Author’s note: An old flash piece, written years ago based on a real life incident. I’m not entirely happy with it, but I figured I’m never gonna be entirely happy with anything I write, so what the heck.
It was a dark and stormy night, the kind a certain dog with a Walter Mitty complex would write novels about. The old building stood defiantly against the rain, daring Nature to lay asunder what Man had constructed with such care. And, it must be admitted, with such ineptitude, for it seemed like Nature would win this particular round with ease.
A door opened, then closed, as a Girl stepped out into the deserted corridor. Medium height, shoulder length hair, mischievous eyes, and a smile that one would describe as impish. She was smiling now, probably at the recollection of something that had just happened behind the door she came out of. The rain did not seem to bother her as much as it did the building – she had her ways of dealing with that, as other people do.
The Men sat at the entrance of the building opposite this one, smoking. They saw the Girl in the distance, but paid her no heed. The rain did not bother them either – after all, they had shelter, tobacco, a bottle of whisky, and other enemies to think about. Like the ubiquitous Creatures, which was what they were discussing at that time. Like war veterans chronicling their battles and cataloguing their many scars, they spoke of bitter, yet strangely fond memories of fighting the Creatures in various places. Victories, defeats, all tinged in shades of rosy pink, for these survivors were in a good mood and everything seemed okay in retrospect. Liquor has that effect on Men, sometimes…
The Girl’s scream ripped through the veil of darkness and rain and shattered against the eardrums of the Men sitting in the distance. To the untrained ear, this would have been just another scream, maybe of fear, of frustration, or even of a Woman hailing a passing bus in these parts. But these were trained ears, and to them, this was a battle cry. A Creature was here.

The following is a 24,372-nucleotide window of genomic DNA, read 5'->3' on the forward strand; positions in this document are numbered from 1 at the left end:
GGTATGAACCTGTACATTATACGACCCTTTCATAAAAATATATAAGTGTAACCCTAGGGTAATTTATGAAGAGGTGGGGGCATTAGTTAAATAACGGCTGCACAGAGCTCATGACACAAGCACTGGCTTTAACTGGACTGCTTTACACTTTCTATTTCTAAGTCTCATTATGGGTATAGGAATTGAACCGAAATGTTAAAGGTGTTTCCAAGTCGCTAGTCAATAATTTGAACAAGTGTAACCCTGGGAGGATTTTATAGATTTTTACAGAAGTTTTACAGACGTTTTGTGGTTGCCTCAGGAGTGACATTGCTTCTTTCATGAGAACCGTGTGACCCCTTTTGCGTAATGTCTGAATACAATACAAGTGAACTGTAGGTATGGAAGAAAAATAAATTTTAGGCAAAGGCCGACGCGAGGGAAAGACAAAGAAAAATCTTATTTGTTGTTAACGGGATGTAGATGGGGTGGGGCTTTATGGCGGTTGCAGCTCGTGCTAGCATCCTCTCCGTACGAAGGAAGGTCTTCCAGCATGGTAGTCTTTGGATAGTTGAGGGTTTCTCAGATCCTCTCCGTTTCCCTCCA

Where there were five quiet Men smoking peacefully, there now stood five armed Warriors, every muscle tensed for action, eyes suffused with a strange kind of light that one not experienced in battle cannot recognize or understand. As one, they strode purposefully towards the other building, senses so keen on the task at hand that even the rain with all its might seemed like a pitifully weak attempt at distraction.
When they reached the Girl, who was now cowering with fright in a corner, their suspicions were confirmed. A Creature was there, moving back and forth, casting its perpetually arrogant glance over the new arrivals. Or so it seemed to the Men, for, experienced as they were, they did not know the Creature’s ways, or what went on inside its seemingly devious mind.
And indeed, if they did know, they would have been surprised, for the Creature’s glance was not one of arrogance, but of amusement. Here it was, going about minding its own business and taking shelter from the damned rain, when one of these… Things (it did not know what to call them) walks right up to it and, for no apparent reason, screams out to a bunch of other Things. And now they’re all gathered here around it now, like they’ve never seen one of its kind before. What were they…
It never had the time to follow its train of thought, for something heavy smashed into its head, ending its life instantly. Some battles between the Creatures and the Men have been long and arduous, but this wasn’t one of them.
The Men stood there, looking down at their vanquished enemy. One more episode to discuss during their nightly vigils. The Girl, who had by now regained her composure, looked at the Men and whispered, eyes shining with tears of relief and gratitude, “Thank you. Thank you so much.”
The Men fiddled uncomfortably, embarrassed by this show of emotion, as battle-hardened souls usually are when they’ve just played knights in shining armor to damsels in distress. After having faced everything that life with all its dark sense of humor could possibly throw at them, they regarded Women as the final frontier.
“Don’t mention it, Ma’am” they muttered in their native tongue, and went back to their post. The Girl stood there for a moment, wondering at how bravery and suavity seemed so averse to sharing the same person, picked up the things she had dropped in her fright a while ago, and went on her way.
And the dead cockroach lay on the ground, to be eaten by the ants.
The rain fell slow, down on all the roofs of our sanity…
— Pink Floyd, Poles Apart